Traveling is at the heart of traditional music -- think of the iconic bluesman walking from town to town, selling his guitar sorrow and spreading joy at the juke joint. The sound changed from one region to the next, and the musicians assimilated new licks into their repertoire, creating a composite style that became their signature. Today music is beamed across oceans, and stylistic combinations are limitless.
Eire Japan is an amazing example of cultural fusion. The trio of Paddy Keenan, Frankie Gavin and Junji Shirota combine elements of traditional Irish and Japanese music with American bluegrass to create a sound too original to be called innovative. Keenan is a master of the uilleann (or "elbow") pipes, a relative of the bagpipes; Gavin plays the tin whistle and fiddle; Junji plays the banjo and guitar. This distinctive Irish draught is filtered through the blues 78s Keenan and Gavin mimicked as boys in Ireland and the bluegrass sound Junji practiced on the other side of the globe. It's an Irish band, to be sure -- but it's one well traveled.
Eire Japan plays at 8 p.m. at the Focal Point (2720 Sutton Boulevard); tickets are $15 to $17 and are available at Music Folk (8015 Big Bend Boulevard). Call 314-781-4200 or visit www.thefocalpoint.org for details. -- Mark Dischinger
The Don Requests Your Presence
"How the....!?" "Whuuutt!?" Such exclamations are commonplace when witnessing mathematical magicians Don Caballero perform their gonzo time-shifting songs. Tonight they play at the Rocket Bar (2001 Locust Street, 314-588-5055), and you are well advised to get off the couch and go. But make sure you get off said couch early, because Toronto's the Constantines are playing too. Their booty-shakin' grooves, driving guitars and poetic lyrics make for a soulful punk rock that sounds like an improbable collaboration between Bruce Springsteen, Joe Strummer and Ian MacKaye. Rounding out the bill are early birds Dakota/Dakota. Doors open at 8:30 p.m., and $10 gets anyone eighteen years or older inside. Visit www.rocketbar.net for more info. -- Guy Gray
Music and Passion
They're always in fashion
It takes a special sort of person to compose an entire musical around one single song; that person -- that genius, if you will -- is none other than Barry "I Write the Songs" Manilow (okay, he had help from Bruce Sussman and Jack Feldman). His hit single "Copacabana" became a hit musical, thanks to the intervention of Dick Clark and a couple of British theater producers. Set in a 1940s nightclub, Copacabana is cut from the besequined cloth of the classic Broadway musicals and involves a passionate woman (Lola Lamar, a showgirl), a dream-big bartender (Tony Starr) and a villain, Rico (nefarious enough to get just the one name, much like Cher or Yanni), in a deadly triangle of love, lust and songs, songs, songs. Windwood Theatricals presents the touring version of Manilow's glittery fable at the Florissant Civic Center Theater (Parker and Waterford roads, 314-921-5678). Tickets are $20 to $22, and the show starts at 7 p.m. -- Paul Friswold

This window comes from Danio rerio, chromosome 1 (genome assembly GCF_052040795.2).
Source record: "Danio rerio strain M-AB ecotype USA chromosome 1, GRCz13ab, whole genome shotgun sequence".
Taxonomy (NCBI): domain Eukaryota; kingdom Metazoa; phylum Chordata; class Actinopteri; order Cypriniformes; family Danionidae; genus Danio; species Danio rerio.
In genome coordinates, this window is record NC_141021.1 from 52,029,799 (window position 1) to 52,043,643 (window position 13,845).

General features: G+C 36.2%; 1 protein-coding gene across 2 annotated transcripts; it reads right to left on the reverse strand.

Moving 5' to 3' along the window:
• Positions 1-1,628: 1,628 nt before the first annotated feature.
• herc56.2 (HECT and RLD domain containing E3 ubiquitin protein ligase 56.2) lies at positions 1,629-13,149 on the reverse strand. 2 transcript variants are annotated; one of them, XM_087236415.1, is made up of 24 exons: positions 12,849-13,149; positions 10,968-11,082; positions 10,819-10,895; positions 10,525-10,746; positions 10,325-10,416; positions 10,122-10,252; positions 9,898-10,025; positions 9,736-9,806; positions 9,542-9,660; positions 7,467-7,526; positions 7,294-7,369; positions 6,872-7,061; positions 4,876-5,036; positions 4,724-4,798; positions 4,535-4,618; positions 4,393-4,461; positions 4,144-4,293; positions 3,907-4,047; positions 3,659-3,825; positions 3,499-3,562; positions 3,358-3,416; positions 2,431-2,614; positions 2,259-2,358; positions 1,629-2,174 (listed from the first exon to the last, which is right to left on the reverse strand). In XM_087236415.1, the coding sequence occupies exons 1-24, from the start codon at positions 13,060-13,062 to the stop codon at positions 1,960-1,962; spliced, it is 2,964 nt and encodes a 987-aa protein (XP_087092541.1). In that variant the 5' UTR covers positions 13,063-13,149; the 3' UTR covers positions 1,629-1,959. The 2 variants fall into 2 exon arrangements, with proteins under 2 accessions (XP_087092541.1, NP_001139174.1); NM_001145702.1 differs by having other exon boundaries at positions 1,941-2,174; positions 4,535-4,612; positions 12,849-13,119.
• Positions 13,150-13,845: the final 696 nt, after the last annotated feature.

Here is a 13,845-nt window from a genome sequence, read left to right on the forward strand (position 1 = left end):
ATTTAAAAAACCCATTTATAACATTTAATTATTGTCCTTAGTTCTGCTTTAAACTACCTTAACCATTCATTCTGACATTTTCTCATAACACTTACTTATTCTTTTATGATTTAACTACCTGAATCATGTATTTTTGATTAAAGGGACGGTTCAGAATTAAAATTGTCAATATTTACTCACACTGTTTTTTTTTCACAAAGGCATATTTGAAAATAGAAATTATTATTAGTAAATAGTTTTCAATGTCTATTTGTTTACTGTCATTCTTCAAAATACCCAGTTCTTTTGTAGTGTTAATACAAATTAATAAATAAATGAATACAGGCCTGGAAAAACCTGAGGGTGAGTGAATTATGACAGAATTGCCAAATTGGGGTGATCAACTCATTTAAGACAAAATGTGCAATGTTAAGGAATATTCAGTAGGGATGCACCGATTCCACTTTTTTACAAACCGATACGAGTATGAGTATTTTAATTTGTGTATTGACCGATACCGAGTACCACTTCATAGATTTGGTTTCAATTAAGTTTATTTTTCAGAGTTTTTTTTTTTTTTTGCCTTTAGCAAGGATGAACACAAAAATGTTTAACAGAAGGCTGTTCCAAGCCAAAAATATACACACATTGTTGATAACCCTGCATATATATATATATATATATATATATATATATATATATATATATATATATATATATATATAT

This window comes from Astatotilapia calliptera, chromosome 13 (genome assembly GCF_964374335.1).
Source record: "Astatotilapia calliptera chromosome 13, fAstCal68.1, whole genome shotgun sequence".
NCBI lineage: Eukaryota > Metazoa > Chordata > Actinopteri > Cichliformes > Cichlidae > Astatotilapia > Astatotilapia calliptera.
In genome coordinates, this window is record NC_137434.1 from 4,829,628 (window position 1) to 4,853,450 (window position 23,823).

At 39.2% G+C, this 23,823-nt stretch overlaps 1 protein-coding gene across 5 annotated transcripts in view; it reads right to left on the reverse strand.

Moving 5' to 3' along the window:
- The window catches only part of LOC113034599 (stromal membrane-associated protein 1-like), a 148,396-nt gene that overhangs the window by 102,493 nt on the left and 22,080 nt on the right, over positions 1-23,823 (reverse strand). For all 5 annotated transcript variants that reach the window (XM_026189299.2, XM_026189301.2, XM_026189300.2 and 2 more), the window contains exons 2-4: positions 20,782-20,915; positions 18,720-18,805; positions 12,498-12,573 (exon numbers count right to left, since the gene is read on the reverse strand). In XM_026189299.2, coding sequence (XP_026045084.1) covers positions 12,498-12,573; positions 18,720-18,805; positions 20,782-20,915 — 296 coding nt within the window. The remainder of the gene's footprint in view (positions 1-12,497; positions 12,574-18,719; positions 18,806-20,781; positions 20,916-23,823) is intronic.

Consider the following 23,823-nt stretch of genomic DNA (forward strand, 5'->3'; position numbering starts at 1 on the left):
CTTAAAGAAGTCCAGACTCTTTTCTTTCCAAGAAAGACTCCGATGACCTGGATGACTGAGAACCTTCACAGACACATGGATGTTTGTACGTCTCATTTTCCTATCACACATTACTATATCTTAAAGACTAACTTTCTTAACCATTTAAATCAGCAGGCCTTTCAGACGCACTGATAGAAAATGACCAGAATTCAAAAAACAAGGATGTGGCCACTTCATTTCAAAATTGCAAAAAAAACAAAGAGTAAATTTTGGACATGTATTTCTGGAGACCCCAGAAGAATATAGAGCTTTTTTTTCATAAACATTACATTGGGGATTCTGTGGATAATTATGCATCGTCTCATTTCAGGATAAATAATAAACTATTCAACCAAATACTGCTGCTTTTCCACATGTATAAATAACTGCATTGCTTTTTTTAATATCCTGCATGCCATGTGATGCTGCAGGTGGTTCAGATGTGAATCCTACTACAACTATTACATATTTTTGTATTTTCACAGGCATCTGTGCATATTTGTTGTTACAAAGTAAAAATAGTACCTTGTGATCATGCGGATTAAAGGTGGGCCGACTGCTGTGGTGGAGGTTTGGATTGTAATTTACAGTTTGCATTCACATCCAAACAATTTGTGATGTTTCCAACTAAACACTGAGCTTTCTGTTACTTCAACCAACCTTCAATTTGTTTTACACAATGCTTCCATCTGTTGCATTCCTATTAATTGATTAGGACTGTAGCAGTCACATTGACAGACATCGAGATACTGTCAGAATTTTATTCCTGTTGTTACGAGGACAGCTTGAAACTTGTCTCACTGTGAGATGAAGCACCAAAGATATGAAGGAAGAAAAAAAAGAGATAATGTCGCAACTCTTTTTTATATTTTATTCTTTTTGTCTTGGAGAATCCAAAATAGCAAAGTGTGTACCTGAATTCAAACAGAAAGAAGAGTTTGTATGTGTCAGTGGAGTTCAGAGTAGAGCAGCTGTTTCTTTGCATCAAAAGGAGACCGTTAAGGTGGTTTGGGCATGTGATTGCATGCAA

Farther Than Tholozan
Protean-force-disguised-as-mortals Grand Ulena already played their St. Louis show this year; sucks for us, but who are we to question the Grand one's methods? If you're a daring culture lover who's not afraid to ford the river, you have another chance to see the band, at 9 p.m. at the Red Spoon (10 East Broadway, Alton, Illinois; 618-462-6232). Yeah, we haven't heard of the place either, but if you love the Grand Ulena, you'll travel to unknown places for a second helping. Tickets are $5. -- Paul Friswold
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